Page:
Knives and Needles

Where Chefs can talk tattoos and Tattooers can talk food




Carrots are ancient, about 5,000 years ancient, originating from Egypt, Iran and Afghanistan. They spread through Africa, Arabia and Asia finally making it to Europe via ancient Greece and Rome of course. Carrots were originally grown for their fragrant flowers and leaves, not for their edible roots. You may not have recognized carrots in ancient times, as they were a variety of colors like yellow, purple, white, black, and red. Sometime in the 16th century, the Netherlands first started breeding the orange carrot (from red and yellow carrots) we know today in honor of the House of Orange, the national color for the Netherlands.

In ancient Greece carrots were not consumed as food, but used in medicines and as an aphrodisiac. They were eaten with olive oil in Rome and cultivated in Asia way before the Europeans.


In preparing carrots, scrub the skin instead of peeling it. Most of the nutritional value of the carrot is just below the skin, so peeling removes most of the health benefits. Also, this is a vegetable that you want to buy organic as the skin is very thin and you want to eat the skin.


Today, I am giving you all my carrot/ginger salad dressing. I learned it from my old master chef and I have used it for years. It is similar to the carrot/ginger dressing you probably find at your good ‘ol neighborhood sushi bar. This is just the fresh version, not the bottled one!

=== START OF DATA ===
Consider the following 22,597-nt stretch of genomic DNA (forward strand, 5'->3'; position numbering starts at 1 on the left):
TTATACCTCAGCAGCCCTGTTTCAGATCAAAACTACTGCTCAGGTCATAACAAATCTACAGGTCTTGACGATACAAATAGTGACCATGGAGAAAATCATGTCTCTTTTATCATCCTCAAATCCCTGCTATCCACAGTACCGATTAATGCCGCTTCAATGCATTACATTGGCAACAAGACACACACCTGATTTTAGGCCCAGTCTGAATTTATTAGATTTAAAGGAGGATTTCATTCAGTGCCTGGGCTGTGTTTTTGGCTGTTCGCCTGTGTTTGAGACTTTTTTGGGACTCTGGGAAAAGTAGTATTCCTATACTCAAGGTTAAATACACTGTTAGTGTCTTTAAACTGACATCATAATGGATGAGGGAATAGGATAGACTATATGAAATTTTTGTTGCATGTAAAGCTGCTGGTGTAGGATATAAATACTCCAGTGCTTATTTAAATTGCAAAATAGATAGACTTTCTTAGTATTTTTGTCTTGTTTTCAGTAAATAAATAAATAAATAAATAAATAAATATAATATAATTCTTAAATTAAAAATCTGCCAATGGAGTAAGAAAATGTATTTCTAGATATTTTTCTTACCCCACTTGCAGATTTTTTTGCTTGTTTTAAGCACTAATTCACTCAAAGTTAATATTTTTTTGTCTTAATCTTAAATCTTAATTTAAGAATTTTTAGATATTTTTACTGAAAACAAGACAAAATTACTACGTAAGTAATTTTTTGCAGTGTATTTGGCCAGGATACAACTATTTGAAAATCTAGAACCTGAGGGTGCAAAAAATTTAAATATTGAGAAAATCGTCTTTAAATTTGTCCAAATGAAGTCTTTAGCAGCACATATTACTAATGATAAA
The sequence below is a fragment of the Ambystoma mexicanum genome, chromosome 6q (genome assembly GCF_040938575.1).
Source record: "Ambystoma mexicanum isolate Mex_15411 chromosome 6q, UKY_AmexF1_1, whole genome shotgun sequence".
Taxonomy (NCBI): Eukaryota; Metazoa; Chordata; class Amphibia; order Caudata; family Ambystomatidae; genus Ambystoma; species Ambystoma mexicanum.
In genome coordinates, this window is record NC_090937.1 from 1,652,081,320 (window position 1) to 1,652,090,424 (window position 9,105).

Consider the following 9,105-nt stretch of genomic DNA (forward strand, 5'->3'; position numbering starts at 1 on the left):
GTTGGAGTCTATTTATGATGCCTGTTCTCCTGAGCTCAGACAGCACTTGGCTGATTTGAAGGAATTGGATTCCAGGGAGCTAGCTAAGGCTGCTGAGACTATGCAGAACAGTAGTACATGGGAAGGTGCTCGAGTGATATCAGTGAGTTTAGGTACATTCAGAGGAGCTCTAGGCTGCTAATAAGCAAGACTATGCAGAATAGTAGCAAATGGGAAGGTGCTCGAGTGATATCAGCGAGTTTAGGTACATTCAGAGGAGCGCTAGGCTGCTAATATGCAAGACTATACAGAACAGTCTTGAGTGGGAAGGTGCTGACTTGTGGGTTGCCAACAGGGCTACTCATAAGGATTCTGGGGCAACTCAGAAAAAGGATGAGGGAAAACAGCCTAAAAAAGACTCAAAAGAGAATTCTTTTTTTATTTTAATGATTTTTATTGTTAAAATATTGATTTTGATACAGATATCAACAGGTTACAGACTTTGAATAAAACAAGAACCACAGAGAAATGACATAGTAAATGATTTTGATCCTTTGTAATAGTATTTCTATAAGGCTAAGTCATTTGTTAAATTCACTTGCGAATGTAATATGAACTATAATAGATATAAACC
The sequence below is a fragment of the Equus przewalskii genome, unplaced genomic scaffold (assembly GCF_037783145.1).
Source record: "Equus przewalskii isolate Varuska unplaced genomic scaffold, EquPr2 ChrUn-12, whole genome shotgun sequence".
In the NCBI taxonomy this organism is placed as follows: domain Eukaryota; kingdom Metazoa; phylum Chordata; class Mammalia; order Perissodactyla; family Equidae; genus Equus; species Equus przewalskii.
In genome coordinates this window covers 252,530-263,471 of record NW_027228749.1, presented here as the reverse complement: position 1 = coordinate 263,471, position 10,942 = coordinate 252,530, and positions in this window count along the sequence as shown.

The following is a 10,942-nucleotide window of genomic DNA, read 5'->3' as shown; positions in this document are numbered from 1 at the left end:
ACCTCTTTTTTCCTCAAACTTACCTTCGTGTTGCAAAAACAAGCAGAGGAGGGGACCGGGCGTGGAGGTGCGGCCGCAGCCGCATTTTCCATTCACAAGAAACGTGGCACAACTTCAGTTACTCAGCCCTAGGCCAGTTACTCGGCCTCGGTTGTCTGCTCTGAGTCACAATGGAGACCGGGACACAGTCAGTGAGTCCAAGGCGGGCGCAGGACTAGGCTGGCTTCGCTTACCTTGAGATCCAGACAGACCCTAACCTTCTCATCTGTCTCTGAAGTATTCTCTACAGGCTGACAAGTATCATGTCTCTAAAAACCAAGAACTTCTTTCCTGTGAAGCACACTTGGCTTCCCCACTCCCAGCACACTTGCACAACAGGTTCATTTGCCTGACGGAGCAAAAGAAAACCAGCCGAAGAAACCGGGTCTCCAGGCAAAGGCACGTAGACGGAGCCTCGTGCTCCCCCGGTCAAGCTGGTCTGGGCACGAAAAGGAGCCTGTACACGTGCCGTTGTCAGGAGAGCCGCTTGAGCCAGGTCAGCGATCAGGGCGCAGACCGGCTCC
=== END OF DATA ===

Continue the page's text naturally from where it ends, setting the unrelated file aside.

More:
Carrot/Ginger Dressing

 4-6 large carrots, grated

2-4 large pieces of ginger, grated

2 large yellow onions, grated

1c Ponzu

1c Light soy sauce

¼-½c Salad oil


For salad dressing

 Grate the carrots, ginger and onion and add the ponzu and soy sauce. With a blender, slowly add the salad oil until everything is emulsified. Check taste and add more of any of the ingredients to taste.



 1-1½ c Lemon/yuzu juice (Japanese citrus fruit)

1piece Konbu (its large, thick seaweed sized about 4-5”x2-4”), singed on the stove over an open flame

1c Light soy sauce

1c Tamari soy sauce

1 handful of Bonito flakes (shaved, dried bonito fish)


For ponzu

 Singe the konbu over an open flame and immediately put all the ingredients together. Let it marinate for 2-3 days in the refrigerator. Should last up to 3 weeks.


Thank you and enjoy!!

 Photo by Michelle Roberts


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